Every other Wednesday I trek to campus for my piano lesson. Although Dr. B. wants right notes, right rhythm, right dynamics, and right technique — all at the same time — he is patient and kind as I work through my pieces. He offers suggestions and techniques to make difficult passages easier. In response I often explain why I play too soft, why my sfortzandos are timid, why my tempo wanders, why my memorization fails, or why I use certain fingers rather than others. He listens politely, though his assessment doesn’t change. The truth is some of my techniques are awkward and I lack attention to the composer’s nuances.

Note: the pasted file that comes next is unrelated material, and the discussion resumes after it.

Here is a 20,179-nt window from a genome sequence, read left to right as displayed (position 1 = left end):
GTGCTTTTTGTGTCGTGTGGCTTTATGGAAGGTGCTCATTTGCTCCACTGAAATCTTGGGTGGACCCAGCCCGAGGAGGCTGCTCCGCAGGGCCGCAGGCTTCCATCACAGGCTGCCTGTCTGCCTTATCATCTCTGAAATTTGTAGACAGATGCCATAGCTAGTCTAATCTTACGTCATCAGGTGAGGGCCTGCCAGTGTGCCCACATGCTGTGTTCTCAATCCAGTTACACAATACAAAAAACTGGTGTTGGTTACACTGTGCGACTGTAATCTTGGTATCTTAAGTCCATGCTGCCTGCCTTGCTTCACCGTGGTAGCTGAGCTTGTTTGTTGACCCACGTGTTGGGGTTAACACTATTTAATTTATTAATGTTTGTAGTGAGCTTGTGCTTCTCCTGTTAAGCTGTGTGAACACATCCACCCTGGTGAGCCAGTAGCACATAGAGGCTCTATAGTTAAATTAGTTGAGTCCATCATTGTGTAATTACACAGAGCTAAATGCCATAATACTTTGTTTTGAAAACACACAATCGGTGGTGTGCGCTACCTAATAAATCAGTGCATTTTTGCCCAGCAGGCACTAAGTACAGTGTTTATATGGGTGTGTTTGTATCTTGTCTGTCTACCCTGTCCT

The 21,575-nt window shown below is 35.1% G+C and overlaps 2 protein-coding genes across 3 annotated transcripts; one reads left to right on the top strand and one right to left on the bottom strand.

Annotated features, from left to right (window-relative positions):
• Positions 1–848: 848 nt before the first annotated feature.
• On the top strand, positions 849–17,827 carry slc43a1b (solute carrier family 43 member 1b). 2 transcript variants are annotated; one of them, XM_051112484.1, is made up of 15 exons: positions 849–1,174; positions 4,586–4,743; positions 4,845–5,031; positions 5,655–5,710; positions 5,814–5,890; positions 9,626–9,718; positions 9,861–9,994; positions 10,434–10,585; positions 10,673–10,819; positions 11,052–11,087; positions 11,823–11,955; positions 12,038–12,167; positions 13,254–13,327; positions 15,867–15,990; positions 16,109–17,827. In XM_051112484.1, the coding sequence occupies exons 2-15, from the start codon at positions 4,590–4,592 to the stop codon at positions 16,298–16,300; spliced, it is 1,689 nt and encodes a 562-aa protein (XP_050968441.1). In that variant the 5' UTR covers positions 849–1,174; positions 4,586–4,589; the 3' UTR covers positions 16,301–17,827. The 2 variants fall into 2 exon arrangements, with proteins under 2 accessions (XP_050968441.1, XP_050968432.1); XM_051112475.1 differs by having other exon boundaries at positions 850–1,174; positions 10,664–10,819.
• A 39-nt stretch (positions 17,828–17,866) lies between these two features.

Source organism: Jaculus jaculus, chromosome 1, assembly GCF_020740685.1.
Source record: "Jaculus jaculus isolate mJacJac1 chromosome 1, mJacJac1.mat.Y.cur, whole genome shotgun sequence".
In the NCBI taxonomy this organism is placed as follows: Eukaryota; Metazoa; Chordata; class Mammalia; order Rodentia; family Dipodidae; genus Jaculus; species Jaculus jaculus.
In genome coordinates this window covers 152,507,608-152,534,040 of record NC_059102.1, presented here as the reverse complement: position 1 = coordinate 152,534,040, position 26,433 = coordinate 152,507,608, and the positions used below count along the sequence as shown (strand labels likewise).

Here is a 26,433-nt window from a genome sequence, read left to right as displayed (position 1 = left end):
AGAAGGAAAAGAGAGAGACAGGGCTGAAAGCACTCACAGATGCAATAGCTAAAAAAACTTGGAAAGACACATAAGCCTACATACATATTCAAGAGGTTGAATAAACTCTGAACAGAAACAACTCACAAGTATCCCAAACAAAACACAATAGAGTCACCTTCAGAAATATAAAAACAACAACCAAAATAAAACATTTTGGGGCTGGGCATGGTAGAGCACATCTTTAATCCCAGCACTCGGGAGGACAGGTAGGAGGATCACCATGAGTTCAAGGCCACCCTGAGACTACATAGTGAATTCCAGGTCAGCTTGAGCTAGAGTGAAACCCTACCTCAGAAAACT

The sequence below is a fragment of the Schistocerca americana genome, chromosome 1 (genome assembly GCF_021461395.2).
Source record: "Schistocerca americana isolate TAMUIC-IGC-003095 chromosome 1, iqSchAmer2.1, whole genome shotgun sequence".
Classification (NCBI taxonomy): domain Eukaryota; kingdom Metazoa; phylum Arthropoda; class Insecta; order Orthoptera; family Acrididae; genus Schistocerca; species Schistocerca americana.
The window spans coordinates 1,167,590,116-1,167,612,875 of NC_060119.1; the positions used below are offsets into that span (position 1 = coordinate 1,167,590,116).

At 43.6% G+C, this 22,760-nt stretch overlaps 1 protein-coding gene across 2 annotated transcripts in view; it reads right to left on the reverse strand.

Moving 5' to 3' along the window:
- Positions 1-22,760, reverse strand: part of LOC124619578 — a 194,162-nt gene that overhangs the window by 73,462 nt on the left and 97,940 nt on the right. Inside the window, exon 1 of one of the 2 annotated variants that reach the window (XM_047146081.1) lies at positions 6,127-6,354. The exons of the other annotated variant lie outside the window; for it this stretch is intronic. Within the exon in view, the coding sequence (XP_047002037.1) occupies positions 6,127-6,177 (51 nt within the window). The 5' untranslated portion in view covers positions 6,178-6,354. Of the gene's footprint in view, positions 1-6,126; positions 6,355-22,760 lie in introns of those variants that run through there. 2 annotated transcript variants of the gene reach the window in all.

After last week’s session I pondered our lesson dialogue. I quickly realized the techniques I learned beginning at age 8 with Miss Smith and continued through a myriad of teachers in high school and college and adulthood really didn’t matter. Yes, learnings accumulate over many decades but what really matters is how I play today. My old learnings were obvious to Dr. B; my explanations were my excuses — explanations I hoped would soften the truth.
Here’s the challenge. Can I be present at my lesson, as if learning for the first time? Can I resist explaining how and why I have always done things? Can I embrace his suggestions even though it will require relearning on my part?
What do you do when offered new techniques or new methods or new ideas? Do you explain how you’ve always done things or are you willing to set your habits aside and try the new?
Until next Tuesday….